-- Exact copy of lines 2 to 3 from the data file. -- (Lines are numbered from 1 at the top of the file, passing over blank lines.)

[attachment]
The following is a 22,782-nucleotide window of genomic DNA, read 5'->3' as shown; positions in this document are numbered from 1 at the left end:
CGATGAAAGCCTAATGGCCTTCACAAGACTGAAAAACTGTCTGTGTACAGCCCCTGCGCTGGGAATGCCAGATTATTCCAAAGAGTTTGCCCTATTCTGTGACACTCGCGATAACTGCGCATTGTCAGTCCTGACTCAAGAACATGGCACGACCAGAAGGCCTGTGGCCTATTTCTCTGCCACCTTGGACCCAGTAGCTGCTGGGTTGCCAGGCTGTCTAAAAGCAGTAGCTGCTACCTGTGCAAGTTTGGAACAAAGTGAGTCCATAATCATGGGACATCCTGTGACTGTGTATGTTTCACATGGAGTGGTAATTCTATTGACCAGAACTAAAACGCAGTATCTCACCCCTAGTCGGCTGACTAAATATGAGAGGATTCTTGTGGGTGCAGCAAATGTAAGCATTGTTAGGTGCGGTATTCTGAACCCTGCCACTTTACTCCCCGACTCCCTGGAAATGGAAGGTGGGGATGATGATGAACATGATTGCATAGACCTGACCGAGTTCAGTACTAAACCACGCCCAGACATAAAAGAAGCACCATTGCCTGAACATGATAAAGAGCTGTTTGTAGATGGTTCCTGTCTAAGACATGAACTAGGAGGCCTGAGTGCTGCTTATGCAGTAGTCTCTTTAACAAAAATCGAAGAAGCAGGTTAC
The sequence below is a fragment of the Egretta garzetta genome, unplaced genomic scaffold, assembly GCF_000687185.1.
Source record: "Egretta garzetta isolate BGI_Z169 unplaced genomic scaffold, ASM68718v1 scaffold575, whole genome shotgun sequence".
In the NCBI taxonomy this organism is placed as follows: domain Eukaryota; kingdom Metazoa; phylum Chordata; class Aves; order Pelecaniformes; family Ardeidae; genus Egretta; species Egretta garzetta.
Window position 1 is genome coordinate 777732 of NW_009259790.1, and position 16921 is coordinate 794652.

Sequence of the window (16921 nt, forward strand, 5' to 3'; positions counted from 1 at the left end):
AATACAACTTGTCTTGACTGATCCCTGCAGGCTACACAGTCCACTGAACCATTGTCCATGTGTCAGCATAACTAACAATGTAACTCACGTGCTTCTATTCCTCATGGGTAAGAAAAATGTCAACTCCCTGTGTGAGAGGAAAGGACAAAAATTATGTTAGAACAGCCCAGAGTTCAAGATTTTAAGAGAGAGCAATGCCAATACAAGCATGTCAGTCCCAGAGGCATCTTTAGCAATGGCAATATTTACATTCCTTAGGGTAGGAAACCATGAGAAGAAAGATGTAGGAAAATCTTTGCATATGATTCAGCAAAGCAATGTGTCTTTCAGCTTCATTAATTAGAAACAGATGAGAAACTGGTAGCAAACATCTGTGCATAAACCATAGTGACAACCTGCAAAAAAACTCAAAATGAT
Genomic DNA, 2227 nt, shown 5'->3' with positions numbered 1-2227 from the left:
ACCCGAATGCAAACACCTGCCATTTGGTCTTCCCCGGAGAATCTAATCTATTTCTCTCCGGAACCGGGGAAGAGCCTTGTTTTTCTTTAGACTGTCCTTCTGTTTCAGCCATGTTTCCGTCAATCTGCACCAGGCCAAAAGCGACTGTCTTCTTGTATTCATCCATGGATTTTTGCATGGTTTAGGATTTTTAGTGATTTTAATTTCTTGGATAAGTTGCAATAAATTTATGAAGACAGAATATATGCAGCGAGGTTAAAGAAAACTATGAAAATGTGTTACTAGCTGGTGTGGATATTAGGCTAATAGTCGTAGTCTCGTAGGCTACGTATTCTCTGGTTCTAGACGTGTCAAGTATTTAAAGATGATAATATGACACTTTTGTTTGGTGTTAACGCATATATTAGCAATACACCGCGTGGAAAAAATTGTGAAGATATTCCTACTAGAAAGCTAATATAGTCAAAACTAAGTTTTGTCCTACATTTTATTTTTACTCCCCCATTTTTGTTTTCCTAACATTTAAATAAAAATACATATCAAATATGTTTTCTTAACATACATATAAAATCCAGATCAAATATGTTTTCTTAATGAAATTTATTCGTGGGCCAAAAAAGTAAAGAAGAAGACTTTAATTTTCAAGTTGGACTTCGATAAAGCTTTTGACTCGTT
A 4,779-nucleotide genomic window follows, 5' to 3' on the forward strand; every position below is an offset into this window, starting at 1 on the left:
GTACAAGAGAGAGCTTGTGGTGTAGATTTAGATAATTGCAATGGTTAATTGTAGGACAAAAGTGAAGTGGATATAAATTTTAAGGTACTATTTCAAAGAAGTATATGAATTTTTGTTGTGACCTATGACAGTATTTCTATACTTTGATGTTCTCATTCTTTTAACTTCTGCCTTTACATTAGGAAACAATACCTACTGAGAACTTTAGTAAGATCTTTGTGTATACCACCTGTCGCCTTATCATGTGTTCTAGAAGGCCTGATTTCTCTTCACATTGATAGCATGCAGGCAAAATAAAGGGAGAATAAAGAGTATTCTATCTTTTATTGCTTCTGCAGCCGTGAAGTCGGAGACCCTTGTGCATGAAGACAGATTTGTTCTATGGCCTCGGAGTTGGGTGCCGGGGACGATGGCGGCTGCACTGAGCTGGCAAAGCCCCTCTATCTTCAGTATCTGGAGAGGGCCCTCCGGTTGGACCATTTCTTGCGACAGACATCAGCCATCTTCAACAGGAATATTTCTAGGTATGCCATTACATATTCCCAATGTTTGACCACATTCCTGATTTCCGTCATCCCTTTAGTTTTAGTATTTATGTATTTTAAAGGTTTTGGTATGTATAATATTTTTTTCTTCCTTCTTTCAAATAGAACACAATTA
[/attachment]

CGATGAAAGCCTAATGGCCTTCACAAGACTGAAAAACTGTCTGTGTACAGCCCCTGCGCTGGGAATGCCAGATTATTCCAAAGAGTTTGCCCTATTCTGTGACACTCGCGATAACTGCGCATTGTCAGTCCTGACTCAAGAACATGGCACGACCAGAAGGCCTGTGGCCTATTTCTCTGCCACCTTGGACCCAGTAGCTGCTGGGTTGCCAGGCTGTCTAAAAGCAGTAGCTGCTACCTGTGCAAGTTTGGAACAAAGTGAGTCCATAATCATGGGACATCCTGTGACTGTGTATGTTTCACATGGAGTGGTAATTCTATTGACCAGAACTAAAACGCAGTATCTCACCCCTAGTCGGCTGACTAAATATGAGAGGATTCTTGTGGGTGCAGCAAATGTAAGCATTGTTAGGTGCGGTATTCTGAACCCTGCCACTTTACTCCCCGACTCCCTGGAAATGGAAGGTGGGGATGATGATGAACATGATTGCATAGACCTGACCGAGTTCAGTACTAAACCACGCCCAGACATAAAAGAAGCACCATTGCCTGAACATGATAAAGAGCTGTTTGTAGATGGTTCCTGTCTAAGACATGAACTAGGAGGCCTGAGTGCTGCTTATGCAGTAGTCTCTTTAACAAAAATCGAAGAAGCAGGTTAC
The sequence below is a fragment of the Egretta garzetta genome, unplaced genomic scaffold, assembly GCF_000687185.1.